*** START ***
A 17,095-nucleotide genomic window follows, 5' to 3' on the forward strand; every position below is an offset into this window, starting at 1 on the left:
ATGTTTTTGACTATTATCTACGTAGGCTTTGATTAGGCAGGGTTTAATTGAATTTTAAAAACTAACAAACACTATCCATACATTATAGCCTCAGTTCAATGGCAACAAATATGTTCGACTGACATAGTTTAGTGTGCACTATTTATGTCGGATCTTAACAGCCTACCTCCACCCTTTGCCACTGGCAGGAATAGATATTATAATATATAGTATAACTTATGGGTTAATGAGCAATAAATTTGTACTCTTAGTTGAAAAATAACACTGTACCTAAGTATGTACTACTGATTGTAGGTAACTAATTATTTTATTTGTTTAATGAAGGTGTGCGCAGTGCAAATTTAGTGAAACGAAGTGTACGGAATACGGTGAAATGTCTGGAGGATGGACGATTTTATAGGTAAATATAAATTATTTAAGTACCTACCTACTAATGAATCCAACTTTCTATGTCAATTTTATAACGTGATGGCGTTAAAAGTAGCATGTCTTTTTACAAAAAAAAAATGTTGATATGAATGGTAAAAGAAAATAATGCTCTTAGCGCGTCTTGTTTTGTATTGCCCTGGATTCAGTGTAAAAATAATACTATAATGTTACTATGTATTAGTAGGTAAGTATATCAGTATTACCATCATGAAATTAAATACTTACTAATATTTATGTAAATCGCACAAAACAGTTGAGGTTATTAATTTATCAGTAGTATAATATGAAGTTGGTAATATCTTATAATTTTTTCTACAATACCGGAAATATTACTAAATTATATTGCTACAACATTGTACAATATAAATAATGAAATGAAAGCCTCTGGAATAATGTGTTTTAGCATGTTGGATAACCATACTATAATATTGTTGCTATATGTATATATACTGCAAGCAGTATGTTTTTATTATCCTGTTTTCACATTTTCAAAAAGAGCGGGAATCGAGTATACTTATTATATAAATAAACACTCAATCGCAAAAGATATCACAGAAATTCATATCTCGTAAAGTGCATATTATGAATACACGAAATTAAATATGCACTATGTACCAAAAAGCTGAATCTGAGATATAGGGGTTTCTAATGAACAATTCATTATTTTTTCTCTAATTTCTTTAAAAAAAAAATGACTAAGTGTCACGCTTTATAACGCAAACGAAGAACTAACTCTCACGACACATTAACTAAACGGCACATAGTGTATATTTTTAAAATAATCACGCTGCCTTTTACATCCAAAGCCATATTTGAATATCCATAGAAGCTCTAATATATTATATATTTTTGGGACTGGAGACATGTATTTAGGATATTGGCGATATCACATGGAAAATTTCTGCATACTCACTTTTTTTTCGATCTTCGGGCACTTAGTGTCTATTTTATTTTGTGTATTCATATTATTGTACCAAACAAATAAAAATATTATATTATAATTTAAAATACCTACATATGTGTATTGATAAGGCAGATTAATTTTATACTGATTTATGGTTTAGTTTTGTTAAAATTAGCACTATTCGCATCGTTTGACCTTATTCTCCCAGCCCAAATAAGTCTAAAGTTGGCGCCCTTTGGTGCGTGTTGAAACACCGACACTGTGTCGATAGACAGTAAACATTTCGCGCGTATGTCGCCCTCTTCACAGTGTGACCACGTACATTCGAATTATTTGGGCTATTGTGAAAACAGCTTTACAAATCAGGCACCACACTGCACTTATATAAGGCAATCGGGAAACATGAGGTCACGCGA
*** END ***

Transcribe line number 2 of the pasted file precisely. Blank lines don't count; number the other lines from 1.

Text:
ATGTTTTTGACTATTATCTACGTAGGCTTTGATTAGGCAGGGTTTAATTGAATTTTAAAAACTAACAAACACTATCCATACATTATAGCCTCAGTTCAATGGCAACAAATATGTTCGACTGACATAGTTTAGTGTGCACTATTTATGTCGGATCTTAACAGCCTACCTCCACCCTTTGCCACTGGCAGGAATAGATATTATAATATATAGTATAACTTATGGGTTAATGAGCAATAAATTTGTACTCTTAGTTGAAAAATAACACTGTACCTAAGTATGTACTACTGATTGTAGGTAACTAATTATTTTATTTGTTTAATGAAGGTGTGCGCAGTGCAAATTTAGTGAAACGAAGTGTACGGAATACGGTGAAATGTCTGGAGGATGGACGATTTTATAGGTAAATATAAATTATTTAAGTACCTACCTACTAATGAATCCAACTTTCTATGTCAATTTTATAACGTGATGGCGTTAAAAGTAGCATGTCTTTTTACAAAAAAAAAATGTTGATATGAATGGTAAAAGAAAATAATGCTCTTAGCGCGTCTTGTTTTGTATTGCCCTGGATTCAGTGTAAAAATAATACTATAATGTTACTATGTATTAGTAGGTAAGTATATCAGTATTACCATCATGAAATTAAATACTTACTAATATTTATGTAAATCGCACAAAACAGTTGAGGTTATTAATTTATCAGTAGTATAATATGAAGTTGGTAATATCTTATAATTTTTTCTACAATACCGGAAATATTACTAAATTATATTGCTACAACATTGTACAATATAAATAATGAAATGAAAGCCTCTGGAATAATGTGTTTTAGCATGTTGGATAACCATACTATAATATTGTTGCTATATGTATATATACTGCAAGCAGTATGTTTTTATTATCCTGTTTTCACATTTTCAAAAAGAGCGGGAATCGAGTATACTTATTATATAAATAAACACTCAATCGCAAAAGATATCACAGAAATTCATATCTCGTAAAGTGCATATTATGAATACACGAAATTAAATATGCACTATGTACCAAAAAGCTGAATCTGAGATATAGGGGTTTCTAATGAACAATTCATTATTTTTTCTCTAATTTCTTTAAAAAAAAAATGACTAAGTGTCACGCTTTATAACGCAAACGAAGAACTAACTCTCACGACACATTAACTAAACGGCACATAGTGTATATTTTTAAAATAATCACGCTGCCTTTTACATCCAAAGCCATATTTGAATATCCATAGAAGCTCTAATATATTATATATTTTTGGGACTGGAGACATGTATTTAGGATATTGGCGATATCACATGGAAAATTTCTGCATACTCACTTTTTTTTCGATCTTCGGGCACTTAGTGTCTATTTTATTTTGTGTATTCATATTATTGTACCAAACAAATAAAAATATTATATTATAATTTAAAATACCTACATATGTGTATTGATAAGGCAGATTAATTTTATACTGATTTATGGTTTAGTTTTGTTAAAATTAGCACTATTCGCATCGTTTGACCTTATTCTCCCAGCCCAAATAAGTCTAAAGTTGGCGCCCTTTGGTGCGTGTTGAAACACCGACACTGTGTCGATAGACAGTAAACATTTCGCGCGTATGTCGCCCTCTTCACAGTGTGACCACGTACATTCGAATTATTTGGGCTATTGTGAAAACAGCTTTACAAATCAGGCACCACACTGCACTTATATAAGGCAATCGGGAAACATGAGGTCACGCGA